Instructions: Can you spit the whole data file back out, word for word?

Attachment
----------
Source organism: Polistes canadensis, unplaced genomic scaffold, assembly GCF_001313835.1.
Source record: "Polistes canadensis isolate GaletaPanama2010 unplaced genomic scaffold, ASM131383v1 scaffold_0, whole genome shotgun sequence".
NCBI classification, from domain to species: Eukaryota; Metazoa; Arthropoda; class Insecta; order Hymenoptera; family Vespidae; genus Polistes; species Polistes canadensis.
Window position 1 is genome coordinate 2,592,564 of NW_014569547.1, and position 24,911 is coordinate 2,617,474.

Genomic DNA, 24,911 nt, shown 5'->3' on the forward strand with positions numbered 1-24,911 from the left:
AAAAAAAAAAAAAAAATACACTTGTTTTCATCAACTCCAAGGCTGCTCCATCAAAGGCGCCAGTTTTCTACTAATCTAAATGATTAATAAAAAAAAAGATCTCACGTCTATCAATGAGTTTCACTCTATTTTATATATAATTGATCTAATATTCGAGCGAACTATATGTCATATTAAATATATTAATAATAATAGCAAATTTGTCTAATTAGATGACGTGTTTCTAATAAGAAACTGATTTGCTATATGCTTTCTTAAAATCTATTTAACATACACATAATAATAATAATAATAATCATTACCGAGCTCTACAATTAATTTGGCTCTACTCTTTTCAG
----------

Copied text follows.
Source organism: Polistes canadensis, unplaced genomic scaffold, assembly GCF_001313835.1.
Source record: "Polistes canadensis isolate GaletaPanama2010 unplaced genomic scaffold, ASM131383v1 scaffold_0, whole genome shotgun sequence".
NCBI classification, from domain to species: Eukaryota; Metazoa; Arthropoda; class Insecta; order Hymenoptera; family Vespidae; genus Polistes; species Polistes canadensis.
Window position 1 is genome coordinate 2,592,564 of NW_014569547.1, and position 24,911 is coordinate 2,617,474.

Genomic DNA, 24,911 nt, shown 5'->3' on the forward strand with positions numbered 1-24,911 from the left:
AAAAAAAAAAAAAAAATACACTTGTTTTCATCAACTCCAAGGCTGCTCCATCAAAGGCGCCAGTTTTCTACTAATCTAAATGATTAATAAAAAAAAAGATCTCACGTCTATCAATGAGTTTCACTCTATTTTATATATAATTGATCTAATATTCGAGCGAACTATATGTCATATTAAATATATTAATAATAATAGCAAATTTGTCTAATTAGATGACGTGTTTCTAATAAGAAACTGATTTGCTATATGCTTTCTTAAAATCTATTTAACATACACATAATAATAATAATAATAATCATTACCGAGCTCTACAATTAATTTGGCTCTACTCTTTTCAG